Medication for Teen Anxiety & Depression: What to Know and Extra Tips

Remember that old saying, “There’s no such thing as a magic pill”? It’s true. There isn’t. 

Getting better from illness, any illness, takes a combination of factors of which medication is just one. And it would also be fair to speculate that the fitter the patient, with a great mental attitude, the better the medication will work. 

You can’t expect a pill to make everything else magically better.

Medication for depression can take a while to work. Everyone’s brains are unique and it can take time to find the right dose of the medication that will be the most effective for each person. Sometimes individuals will need a combination of medications in order to find their perfect fit. The process can take some time. 

Depending on events in the individual’s life, the perfect amount of medication may also need to be adjusted further along the track. Always work with a medical professional to do this. 

Take Notes and Keep Watch

In the meantime, you need to know what side effects the medication MAY cause your teenager. Each packet of medication will come with a list of possible side effects, which you can also Google. Given that you are the parent, you will know your teenager well. This is a good time for you to really pay attention to any changes in your teenager. If you are waiting a while for the perfect dose to kick in, it is worthwhile knowing the side effects you may see while their brains are adjusting and new neural pathways are being formed. Changes can be slow and gradual so having a daily check in and noting everything down can be really useful. 

Our routine included me asking “How are you feeling today?” and just requiring a number from 0 – 10 as an answer. I would ask this two or three times a day. And I would write it down. On each page it looked something like this:










It was scribbled in an old notebook and the information later turned out to be invaluable. After a few weeks, I was looking back over the pages and I could see the changes she had made. From a busy, 1 month down the track perspective, I had forgotten about many of these changes. I just knew she was getting worse. As I flicked over the pages I could see that her worst days were on the days she stayed in bed. She would nap most of the day, and then she’d struggle to get to sleep at night. On those days, she also wasn’t getting any movement or much sunlight. All contributing factors to a good night’s rest.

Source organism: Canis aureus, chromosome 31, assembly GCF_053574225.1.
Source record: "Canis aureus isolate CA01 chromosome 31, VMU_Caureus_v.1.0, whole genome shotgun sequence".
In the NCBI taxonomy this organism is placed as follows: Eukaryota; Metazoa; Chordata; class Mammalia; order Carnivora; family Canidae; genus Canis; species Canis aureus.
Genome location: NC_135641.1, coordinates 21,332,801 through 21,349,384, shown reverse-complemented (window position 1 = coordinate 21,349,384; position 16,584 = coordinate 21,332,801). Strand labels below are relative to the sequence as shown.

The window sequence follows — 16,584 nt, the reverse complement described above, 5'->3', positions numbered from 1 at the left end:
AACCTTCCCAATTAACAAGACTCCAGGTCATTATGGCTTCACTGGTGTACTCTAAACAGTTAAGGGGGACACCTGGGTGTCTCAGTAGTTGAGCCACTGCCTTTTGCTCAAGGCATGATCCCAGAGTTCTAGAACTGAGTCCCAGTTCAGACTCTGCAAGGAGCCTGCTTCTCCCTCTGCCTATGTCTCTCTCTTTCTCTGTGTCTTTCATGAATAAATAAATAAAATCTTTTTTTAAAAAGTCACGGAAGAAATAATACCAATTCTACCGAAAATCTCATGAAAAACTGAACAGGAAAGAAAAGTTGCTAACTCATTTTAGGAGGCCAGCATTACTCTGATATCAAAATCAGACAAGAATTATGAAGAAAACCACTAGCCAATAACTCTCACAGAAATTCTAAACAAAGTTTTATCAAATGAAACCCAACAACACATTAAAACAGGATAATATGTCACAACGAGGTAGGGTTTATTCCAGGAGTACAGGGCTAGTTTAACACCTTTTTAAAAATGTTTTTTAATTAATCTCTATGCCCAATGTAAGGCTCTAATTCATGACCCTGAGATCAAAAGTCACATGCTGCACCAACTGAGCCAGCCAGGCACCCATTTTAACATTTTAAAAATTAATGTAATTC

This information was gold. It meant there were things I could do to help turn her around. When she was refusing to get out of bed, I was quietly insistent: pulling back the curtains, opening the windows, sitting on the side of the bed and talking to her about getting up to sit on the couch. I simply didn’t go away until she did that much. Sometimes it would take up to an hour to encourage her out of bed. And once she was up I would try and involve her as much as possible in what I was doing – gardening/planning dinner/getting the mail/going to the supermarket. All small steps and all helpful. 

I started experimenting with essential oils and putting different ones in the diffuser and found that spearmint was useful in getting her moving. And lavender helped her calm down for sleep. Another small step. Again, useful. 

If I hadn’t been noting these little changes down I may have easily missed them. They weren’t the magic cure all solution I would have loved, they were simply tiny tweaks that I was alert to. 

With a combination of time, medication and hard work, her depression and anxiety lifted. As slowly and as mysteriously as they’d arrived. 

Looking after a teenager with anxiety and depression is hard work. Getting good support for myself in order to give her the best support was crucial.


One-to-one coaching packages are available. Click here for more information.


Sign up for First Steps

A series of four lessons that cover:

  • Panic Attacks:  How to help if your teen is having panic attacks
  • Safety at home:  Steps to take to keep your teen safe in their own home if they are suicidal
  • Self harm:  What to do if you find out your teen has been self harming
  • Building bridges:  Keeping your teen in contact with the rest of the world

The lessons are delivered daily with a workbook

    Leave a Reply

    Your email address will not be published. Required fields are marked *